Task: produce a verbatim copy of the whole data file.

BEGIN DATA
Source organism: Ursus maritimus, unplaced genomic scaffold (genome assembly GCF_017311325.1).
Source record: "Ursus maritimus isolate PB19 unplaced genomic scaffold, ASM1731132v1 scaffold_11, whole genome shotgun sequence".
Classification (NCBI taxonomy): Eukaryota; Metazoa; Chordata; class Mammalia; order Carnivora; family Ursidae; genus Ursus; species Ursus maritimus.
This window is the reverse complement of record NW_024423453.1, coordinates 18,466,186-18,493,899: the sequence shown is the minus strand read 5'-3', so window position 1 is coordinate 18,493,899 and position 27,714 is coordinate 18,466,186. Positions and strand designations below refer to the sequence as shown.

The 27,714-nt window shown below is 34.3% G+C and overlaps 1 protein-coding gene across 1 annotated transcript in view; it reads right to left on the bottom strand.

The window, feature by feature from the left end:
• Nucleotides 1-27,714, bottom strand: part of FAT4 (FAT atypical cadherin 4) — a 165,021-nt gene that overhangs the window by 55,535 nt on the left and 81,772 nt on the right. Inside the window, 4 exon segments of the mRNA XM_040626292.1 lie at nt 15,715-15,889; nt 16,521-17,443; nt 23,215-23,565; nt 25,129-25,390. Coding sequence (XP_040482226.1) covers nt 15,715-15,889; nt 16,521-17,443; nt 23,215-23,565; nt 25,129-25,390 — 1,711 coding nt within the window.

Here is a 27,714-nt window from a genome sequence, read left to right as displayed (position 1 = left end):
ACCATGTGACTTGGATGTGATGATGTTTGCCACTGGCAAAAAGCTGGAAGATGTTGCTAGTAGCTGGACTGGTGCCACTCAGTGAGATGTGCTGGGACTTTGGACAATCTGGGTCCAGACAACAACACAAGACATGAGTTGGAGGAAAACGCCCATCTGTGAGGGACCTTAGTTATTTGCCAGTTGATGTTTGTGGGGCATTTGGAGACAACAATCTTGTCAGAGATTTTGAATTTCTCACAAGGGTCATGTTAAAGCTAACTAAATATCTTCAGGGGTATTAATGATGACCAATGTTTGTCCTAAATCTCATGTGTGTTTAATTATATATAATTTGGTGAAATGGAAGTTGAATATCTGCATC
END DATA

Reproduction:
Source organism: Ursus maritimus, unplaced genomic scaffold (genome assembly GCF_017311325.1).
Source record: "Ursus maritimus isolate PB19 unplaced genomic scaffold, ASM1731132v1 scaffold_11, whole genome shotgun sequence".
Classification (NCBI taxonomy): Eukaryota; Metazoa; Chordata; class Mammalia; order Carnivora; family Ursidae; genus Ursus; species Ursus maritimus.
This window is the reverse complement of record NW_024423453.1, coordinates 18,466,186-18,493,899: the sequence shown is the minus strand read 5'-3', so window position 1 is coordinate 18,493,899 and position 27,714 is coordinate 18,466,186. Positions and strand designations below refer to the sequence as shown.

The 27,714-nt window shown below is 34.3% G+C and overlaps 1 protein-coding gene across 1 annotated transcript in view; it reads right to left on the bottom strand.

The window, feature by feature from the left end:
• Nucleotides 1-27,714, bottom strand: part of FAT4 (FAT atypical cadherin 4) — a 165,021-nt gene that overhangs the window by 55,535 nt on the left and 81,772 nt on the right. Inside the window, 4 exon segments of the mRNA XM_040626292.1 lie at nt 15,715-15,889; nt 16,521-17,443; nt 23,215-23,565; nt 25,129-25,390. Coding sequence (XP_040482226.1) covers nt 15,715-15,889; nt 16,521-17,443; nt 23,215-23,565; nt 25,129-25,390 — 1,711 coding nt within the window.

Here is a 27,714-nt window from a genome sequence, read left to right as displayed (position 1 = left end):
ACCATGTGACTTGGATGTGATGATGTTTGCCACTGGCAAAAAGCTGGAAGATGTTGCTAGTAGCTGGACTGGTGCCACTCAGTGAGATGTGCTGGGACTTTGGACAATCTGGGTCCAGACAACAACACAAGACATGAGTTGGAGGAAAACGCCCATCTGTGAGGGACCTTAGTTATTTGCCAGTTGATGTTTGTGGGGCATTTGGAGACAACAATCTTGTCAGAGATTTTGAATTTCTCACAAGGGTCATGTTAAAGCTAACTAAATATCTTCAGGGGTATTAATGATGACCAATGTTTGTCCTAAATCTCATGTGTGTTTAATTATATATAATTTGGTGAAATGGAAGTTGAATATCTGCATC